Dummer Boy is the second in a series following The Red Church. The setting is in Titusville – somewhere on the Appalachian Mountain Ridge. This area is deeply committed to its historic past of battles during the Civil War. Residents of this town are poor and stereo-typical back hills redneck types. The story centers around the civil war and it’s victims of long ago who still can be found near the Jangling Hole.

Several people have fallen victim to the Jangling Hole and it’s spirit inhabitants. The Hole is stirred up when the mountain is slated to be a huge housing development. The spirits manifest and visit several residents who have ties to the long dead men. Within these residents is a young boy – Vernon Ray Davis who does not belong in the world of his father (although he longs for it) and does not belong in the world of the Jangling Hole residents.

Vernon Ray Davis and his friends have multiple encounters with these spirits but ultimately, no one can save Vernon. He is faced with joining a world whose inhabitants have accepted him and given him what he has longed for – respect, and a coveted role of drummer boy or continue in the world where his father mocks and openly hates him. the jangling hole and it’s residents resonant with the rat-a-tat of the snare drum from the dead drummer boy who needs to be replaced.

Officer Littlefield who was predominant in the first book – The Red Church – is not as involved as he is always a day late and a dollar short.

The book had some harsh language but given the demographic it is written about, it only makes it more realistic. The plot and characters were well developed and believable.

The narrator, Milton Bagby did an excellent job of reading the book. He spoke clearly and concisely.

Audiobook provided for review by Scott Nicholson.

Please find this complete review and many others at audiobookreviewer dot com

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on November 6, 2015
OK, I really tried to like this but couldn't get past all of the caricatures of Southern people. I'm from the South and know some people who are like practically every character in the book,but seriously, you don't have to have two paragraphs of internal hillbilly thought for every two sentences of dialogue. I only made it 73 pages before I gave up. 20% in and the author should have brought us more into the plot than he did.
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on March 10, 2014
This is yet another fantastic book by Scott Nicholson! Very proud of his representations of gay people, and his ability to use it in tandem with the idea of fear. Fear of coming out, fear of rejection, fear of gay people. Everyone is scared of something! Now I fear civil war re-enactors.
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on October 30, 2010
Once again, Scott Nicholson has impressed me with his ability to tell a story. This wasn't exactly a sequel to The Red Church, but it did have a repeat character, Sheriff Littlefield. This book didn't spook me as much as The Red Church, but it was still pretty eerie. I'll keep reading Scott Nicholson novels because I love them!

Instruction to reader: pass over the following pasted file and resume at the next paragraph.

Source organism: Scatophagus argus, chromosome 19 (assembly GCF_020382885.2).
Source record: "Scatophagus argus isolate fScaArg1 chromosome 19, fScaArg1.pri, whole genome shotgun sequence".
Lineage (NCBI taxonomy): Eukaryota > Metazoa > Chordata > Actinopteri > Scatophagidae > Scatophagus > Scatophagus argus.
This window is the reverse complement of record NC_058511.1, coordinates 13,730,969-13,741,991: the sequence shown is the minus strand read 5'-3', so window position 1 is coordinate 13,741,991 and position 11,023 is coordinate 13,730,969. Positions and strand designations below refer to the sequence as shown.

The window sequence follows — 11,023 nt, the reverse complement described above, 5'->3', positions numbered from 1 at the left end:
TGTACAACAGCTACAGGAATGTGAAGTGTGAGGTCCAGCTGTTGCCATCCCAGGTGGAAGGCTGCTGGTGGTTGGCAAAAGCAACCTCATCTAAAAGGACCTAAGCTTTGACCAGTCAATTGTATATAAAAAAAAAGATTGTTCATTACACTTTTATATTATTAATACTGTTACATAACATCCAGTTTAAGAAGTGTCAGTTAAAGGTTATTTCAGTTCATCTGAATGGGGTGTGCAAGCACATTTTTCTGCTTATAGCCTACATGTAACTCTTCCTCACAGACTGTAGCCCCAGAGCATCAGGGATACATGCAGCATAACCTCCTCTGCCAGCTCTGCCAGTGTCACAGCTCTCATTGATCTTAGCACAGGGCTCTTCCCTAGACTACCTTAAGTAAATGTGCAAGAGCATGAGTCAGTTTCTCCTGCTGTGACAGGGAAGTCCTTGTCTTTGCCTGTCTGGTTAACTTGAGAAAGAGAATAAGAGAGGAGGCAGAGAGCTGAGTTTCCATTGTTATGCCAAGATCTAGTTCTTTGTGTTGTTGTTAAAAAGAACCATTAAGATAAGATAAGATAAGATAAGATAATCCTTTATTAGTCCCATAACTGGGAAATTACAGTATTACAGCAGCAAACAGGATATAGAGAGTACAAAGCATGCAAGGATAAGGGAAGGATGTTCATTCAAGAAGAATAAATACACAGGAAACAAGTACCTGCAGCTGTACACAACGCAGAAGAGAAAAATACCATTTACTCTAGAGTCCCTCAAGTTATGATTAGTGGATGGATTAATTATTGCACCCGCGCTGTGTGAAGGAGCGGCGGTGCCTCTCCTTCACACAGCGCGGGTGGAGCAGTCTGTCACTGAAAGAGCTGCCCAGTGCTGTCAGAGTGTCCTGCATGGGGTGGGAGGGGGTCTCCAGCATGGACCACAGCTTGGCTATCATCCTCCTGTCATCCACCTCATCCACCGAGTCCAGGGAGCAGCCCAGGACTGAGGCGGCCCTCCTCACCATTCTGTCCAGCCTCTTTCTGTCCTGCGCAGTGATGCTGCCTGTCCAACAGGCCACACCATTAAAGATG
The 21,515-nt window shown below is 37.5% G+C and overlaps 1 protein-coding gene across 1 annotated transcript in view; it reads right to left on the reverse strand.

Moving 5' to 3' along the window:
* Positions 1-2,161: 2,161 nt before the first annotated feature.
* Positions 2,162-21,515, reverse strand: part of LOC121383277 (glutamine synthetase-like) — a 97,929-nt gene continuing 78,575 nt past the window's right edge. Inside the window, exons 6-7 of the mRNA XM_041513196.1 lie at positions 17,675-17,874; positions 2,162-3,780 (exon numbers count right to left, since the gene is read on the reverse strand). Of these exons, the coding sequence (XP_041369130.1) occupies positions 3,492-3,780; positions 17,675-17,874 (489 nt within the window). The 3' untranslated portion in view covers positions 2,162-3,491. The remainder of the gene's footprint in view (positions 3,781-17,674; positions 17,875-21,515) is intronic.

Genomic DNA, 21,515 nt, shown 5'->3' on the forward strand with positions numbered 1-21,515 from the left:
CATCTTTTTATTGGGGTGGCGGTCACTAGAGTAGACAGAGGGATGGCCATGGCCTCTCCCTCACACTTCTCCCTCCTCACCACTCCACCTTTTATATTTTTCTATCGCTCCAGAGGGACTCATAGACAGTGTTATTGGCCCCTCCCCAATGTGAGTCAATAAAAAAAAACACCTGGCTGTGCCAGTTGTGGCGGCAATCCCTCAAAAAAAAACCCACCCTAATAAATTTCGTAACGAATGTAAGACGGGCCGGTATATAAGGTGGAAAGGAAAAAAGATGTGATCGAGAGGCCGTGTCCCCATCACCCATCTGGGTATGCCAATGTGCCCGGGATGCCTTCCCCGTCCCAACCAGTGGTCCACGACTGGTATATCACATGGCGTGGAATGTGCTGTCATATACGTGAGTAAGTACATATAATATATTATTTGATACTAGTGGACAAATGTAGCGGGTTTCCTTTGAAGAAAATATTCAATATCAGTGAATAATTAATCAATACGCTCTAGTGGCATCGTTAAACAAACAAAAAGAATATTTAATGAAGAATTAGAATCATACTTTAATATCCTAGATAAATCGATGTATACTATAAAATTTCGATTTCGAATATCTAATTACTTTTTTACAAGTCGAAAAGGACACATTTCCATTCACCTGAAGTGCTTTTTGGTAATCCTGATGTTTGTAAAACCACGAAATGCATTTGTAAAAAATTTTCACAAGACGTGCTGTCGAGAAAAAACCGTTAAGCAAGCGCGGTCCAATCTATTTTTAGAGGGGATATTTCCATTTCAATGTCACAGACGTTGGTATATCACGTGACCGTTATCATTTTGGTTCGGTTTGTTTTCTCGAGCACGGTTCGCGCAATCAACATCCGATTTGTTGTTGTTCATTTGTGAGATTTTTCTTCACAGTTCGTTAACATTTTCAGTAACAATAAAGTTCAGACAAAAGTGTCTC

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on October 12, 2013
This review has a lot of the same content as the one for Red Church because to me the core of Scott's writing is what is so compelling.

I am generally not a fan of the horror genre, but since I enjoyed the "After" series, I thought I would try one of Scott's horror books. Although I am still not a fan of the horror genre in general, I do like and will keep reading books from Scott Nicholson, regardless of the genre.

Scott's books are more along the lines of "psychological" or "super-natural" horror rather than "blood and guts" horror which is a very nice change.

This book started off quickly without a lot of "fluff" or "filler", just the beginning of a great story that made me want to keep reading.

This story is very believable, the characters are real (I lived in very small Western North Carolina town for a couple of years, and the traits his characters show is dead on), the story keeps you engaged, there are plenty of twists that you don't see coming, and best of all it makes you think and question what you believe.

The idea behind the story, the conflict between current an past, and the conflict of what is and is not real were woven together in a way that made the story believable and enjoyable. The fact that the main characters are kids does not in any way take away from this story as it does in other books I have read. Their interaction with each other, their parents and their peers is very realistic and does not seem like an adult writing about what they think a kid today would feel or say. The amount of action is just right in that it lends to the story without taking it over, and keeps the reader engaged in the book.

If you want a book with a compelling story-line, real characters (flaws and all), that will make you stop and think and examine what you do/don't believe, then this is a book you will want to read.

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Spoiler Alert:
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I had one big question when I finished the book...
The Colonel said to Vernon earlier in the book "We don't belong together" and yet at the end of the book, they did go together. To me that was a little confusing as I did not see anything that changed whether or not they should be together, and the Colonel seemed to want to manipulate the situation so the Vernon did belong with him.
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on October 31, 2012
This book is OK. I finished it - which is saying that it was interesting enough to see through to the end. I would have to question how it's "the Sheriff Littlefield series" when he is - in my opinion - a side character. Doesn't really do much "sheriffing". Will I go out and purposely get more books in this series or by this author? The answer would be 'no'...so I guess that sums up my excitement regarding this particular book.